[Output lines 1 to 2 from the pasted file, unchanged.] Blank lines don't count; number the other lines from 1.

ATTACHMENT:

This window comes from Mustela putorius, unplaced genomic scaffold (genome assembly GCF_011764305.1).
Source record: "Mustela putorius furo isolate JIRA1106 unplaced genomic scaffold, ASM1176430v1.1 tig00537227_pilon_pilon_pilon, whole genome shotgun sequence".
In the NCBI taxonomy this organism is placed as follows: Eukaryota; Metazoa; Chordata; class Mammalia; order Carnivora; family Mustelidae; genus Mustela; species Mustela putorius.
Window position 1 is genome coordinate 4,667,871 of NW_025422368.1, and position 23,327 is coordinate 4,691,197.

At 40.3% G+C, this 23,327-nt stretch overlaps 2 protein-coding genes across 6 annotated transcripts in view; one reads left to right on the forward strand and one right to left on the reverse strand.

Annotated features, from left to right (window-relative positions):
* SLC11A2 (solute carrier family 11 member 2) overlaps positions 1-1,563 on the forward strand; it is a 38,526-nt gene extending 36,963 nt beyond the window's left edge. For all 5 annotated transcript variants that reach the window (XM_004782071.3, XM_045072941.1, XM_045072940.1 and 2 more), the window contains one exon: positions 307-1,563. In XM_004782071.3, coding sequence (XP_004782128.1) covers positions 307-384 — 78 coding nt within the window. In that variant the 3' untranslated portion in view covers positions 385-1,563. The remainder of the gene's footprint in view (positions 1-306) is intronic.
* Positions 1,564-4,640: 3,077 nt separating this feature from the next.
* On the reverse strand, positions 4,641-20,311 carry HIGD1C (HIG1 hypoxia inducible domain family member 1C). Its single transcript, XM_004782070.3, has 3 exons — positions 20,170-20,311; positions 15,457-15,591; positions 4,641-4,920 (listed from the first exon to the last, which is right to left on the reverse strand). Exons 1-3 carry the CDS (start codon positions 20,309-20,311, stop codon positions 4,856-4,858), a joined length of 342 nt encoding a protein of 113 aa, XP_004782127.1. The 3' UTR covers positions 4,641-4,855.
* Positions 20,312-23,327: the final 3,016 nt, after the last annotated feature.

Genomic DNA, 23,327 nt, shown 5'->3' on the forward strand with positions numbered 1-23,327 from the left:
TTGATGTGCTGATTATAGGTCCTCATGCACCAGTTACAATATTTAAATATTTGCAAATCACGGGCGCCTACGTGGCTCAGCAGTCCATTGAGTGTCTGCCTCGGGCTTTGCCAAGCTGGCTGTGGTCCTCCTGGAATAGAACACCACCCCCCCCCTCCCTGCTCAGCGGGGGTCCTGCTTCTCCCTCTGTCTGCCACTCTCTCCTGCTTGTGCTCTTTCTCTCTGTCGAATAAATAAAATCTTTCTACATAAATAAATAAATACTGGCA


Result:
This window comes from Mustela putorius, unplaced genomic scaffold (genome assembly GCF_011764305.1).
Source record: "Mustela putorius furo isolate JIRA1106 unplaced genomic scaffold, ASM1176430v1.1 tig00537227_pilon_pilon_pilon, whole genome shotgun sequence".